(Reuters) – European stocks closed at a record high on Wednesday, rising for the sixth straight session, as positive earnings reports helped overshadow worries that soaring gas prices were feeding into inflationary pressures.
The pan-European STOXX 600 rose 0.2% after better-than-expected U.S. retail sales data lifted Wall Street equities on Tuesday. [MKTS/GLOB]
Profits of companies listed on the STOXX 600 are expected to rise 60.4% in the third quarter to 103.6 billion euros ($117.2 billion) from a year earlier, latest Refinitiv data showed, a dip from last week’s 60.7% estimate.
German medical tech firm Siemens Healthineers gained 5.6% after raising synergy targets from its Varian acquisition earlier this year.
Swiss luxury firm Richemont extended its rally for a fifth day, up 0.6% to an all-time high, after a slew of price target raises by brokerages.
European stocks have eked out small gains this week to stay near record highs as strong earnings and signs of economic momentum counteract concerns around a fresh COVID-19 surge in Europe and inflation.
Data showed euro zone inflation rose to more than twice the European Central Bank’s target in October, with more than half of the jump due to a spike in energy prices.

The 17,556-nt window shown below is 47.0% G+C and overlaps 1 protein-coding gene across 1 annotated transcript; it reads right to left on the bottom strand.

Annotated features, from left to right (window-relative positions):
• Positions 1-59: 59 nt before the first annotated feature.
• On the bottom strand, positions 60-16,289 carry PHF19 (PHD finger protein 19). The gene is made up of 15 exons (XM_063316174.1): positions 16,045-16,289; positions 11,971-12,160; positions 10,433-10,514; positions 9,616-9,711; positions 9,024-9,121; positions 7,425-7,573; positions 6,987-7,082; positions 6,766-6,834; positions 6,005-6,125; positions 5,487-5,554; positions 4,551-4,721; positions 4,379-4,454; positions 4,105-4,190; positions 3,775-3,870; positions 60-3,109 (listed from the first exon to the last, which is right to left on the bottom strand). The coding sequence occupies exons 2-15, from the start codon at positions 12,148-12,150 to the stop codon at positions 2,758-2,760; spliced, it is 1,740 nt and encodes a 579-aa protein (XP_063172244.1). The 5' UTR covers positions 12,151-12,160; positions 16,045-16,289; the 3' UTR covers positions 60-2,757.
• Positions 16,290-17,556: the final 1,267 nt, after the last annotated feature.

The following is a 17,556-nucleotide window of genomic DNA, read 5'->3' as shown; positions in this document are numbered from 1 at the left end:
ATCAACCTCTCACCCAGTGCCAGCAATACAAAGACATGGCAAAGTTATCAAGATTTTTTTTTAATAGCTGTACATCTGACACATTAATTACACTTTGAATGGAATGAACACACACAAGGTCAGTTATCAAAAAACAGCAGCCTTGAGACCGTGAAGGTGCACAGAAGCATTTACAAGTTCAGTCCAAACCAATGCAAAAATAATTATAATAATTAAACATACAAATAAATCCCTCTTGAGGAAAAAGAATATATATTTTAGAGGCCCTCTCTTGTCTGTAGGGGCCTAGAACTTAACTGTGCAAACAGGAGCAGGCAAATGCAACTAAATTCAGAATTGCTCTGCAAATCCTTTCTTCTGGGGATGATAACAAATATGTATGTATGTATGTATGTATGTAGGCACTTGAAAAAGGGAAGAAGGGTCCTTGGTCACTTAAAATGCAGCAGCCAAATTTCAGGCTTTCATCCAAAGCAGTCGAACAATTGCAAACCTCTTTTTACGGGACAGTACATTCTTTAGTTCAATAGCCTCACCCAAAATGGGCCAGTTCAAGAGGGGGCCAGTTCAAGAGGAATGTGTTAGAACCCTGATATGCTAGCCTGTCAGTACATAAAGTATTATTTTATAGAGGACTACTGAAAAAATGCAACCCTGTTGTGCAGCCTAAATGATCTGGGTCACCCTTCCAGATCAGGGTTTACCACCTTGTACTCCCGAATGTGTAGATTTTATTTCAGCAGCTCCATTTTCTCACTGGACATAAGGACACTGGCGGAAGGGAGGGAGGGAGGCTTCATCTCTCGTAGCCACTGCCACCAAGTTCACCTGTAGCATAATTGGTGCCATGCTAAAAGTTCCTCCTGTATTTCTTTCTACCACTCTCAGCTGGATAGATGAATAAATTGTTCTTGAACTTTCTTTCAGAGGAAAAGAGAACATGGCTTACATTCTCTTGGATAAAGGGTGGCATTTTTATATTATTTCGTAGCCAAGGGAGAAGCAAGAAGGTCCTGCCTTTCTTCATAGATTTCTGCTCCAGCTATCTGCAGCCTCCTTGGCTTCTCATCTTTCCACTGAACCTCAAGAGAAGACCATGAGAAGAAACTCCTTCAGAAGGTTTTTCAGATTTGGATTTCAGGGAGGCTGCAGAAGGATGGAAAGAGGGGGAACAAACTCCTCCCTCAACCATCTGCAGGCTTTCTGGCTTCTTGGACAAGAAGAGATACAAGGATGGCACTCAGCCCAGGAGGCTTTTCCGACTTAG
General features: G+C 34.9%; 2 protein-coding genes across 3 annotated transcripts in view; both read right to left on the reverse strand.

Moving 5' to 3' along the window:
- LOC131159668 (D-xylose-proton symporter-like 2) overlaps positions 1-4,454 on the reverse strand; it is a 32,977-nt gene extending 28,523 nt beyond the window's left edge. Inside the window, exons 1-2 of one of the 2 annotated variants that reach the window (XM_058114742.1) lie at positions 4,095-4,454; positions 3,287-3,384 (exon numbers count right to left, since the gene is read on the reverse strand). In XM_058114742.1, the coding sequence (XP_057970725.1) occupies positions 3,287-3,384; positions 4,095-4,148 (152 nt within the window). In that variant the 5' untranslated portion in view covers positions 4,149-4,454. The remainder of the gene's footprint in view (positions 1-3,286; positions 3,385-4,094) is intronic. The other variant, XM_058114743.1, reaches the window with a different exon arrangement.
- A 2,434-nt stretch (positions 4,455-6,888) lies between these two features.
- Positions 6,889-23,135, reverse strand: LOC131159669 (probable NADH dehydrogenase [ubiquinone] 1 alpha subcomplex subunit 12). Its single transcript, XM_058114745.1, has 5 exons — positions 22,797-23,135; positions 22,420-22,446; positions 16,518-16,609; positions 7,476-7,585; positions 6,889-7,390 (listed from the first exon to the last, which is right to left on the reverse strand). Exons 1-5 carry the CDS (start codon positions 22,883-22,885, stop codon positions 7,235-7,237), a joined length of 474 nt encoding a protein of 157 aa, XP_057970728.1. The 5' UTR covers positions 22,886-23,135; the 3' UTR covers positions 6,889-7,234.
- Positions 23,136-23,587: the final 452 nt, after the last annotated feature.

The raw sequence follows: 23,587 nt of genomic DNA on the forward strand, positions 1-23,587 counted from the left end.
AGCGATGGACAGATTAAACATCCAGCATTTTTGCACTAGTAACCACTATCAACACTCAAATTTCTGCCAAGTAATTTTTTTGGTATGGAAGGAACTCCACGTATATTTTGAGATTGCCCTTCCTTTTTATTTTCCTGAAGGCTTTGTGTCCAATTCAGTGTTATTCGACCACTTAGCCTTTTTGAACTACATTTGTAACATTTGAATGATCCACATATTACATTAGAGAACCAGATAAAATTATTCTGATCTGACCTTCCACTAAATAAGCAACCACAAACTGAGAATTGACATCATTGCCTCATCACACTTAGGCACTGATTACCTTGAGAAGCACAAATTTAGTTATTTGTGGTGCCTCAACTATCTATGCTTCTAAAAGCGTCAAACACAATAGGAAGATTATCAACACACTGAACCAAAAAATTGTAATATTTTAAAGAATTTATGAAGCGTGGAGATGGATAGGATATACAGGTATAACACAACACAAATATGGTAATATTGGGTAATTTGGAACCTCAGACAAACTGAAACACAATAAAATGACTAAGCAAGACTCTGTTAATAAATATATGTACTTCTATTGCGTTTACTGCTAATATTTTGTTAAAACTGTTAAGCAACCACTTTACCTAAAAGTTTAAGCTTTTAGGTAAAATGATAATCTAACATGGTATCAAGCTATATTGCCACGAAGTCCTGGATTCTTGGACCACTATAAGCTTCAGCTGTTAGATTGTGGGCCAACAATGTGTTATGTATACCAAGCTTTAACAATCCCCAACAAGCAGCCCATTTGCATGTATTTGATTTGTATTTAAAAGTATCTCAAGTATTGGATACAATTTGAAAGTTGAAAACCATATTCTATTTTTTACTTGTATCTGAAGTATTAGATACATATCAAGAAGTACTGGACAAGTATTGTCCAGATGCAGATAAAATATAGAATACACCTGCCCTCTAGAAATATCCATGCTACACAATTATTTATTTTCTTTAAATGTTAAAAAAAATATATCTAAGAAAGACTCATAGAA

“October’s euro-zone inflation data confirm that core price pressures are weaker than in other advanced economies,” said Jack Allen-Reynolds, senior Europe economist at Capital Economics.
“While we don’t expect services inflation to rise a lot further, high input costs will push goods inflation up in the near term.”
The price of gas next month in the Netherlands, which is considered to be a benchmark for Europe, jumped almost 8% on Wednesday to hit 101.30 euros per megawatt-hour (MWh), its highest since Oct. 18.
“The longer the shortfall of Russian flows into Northwestern Europe lasts, the longer… gas markets will have to rely on high gas prices,” said Goldman Sachs in a note.
Polish parcel locker firm InPost’s shares plunged 13.2% after lowering its full-year outlook citing slower-than-expected e-commerce market growth.
Travel and leisure stocks fell 1.7%, dragged down by Swedish online gaming company Evolution.
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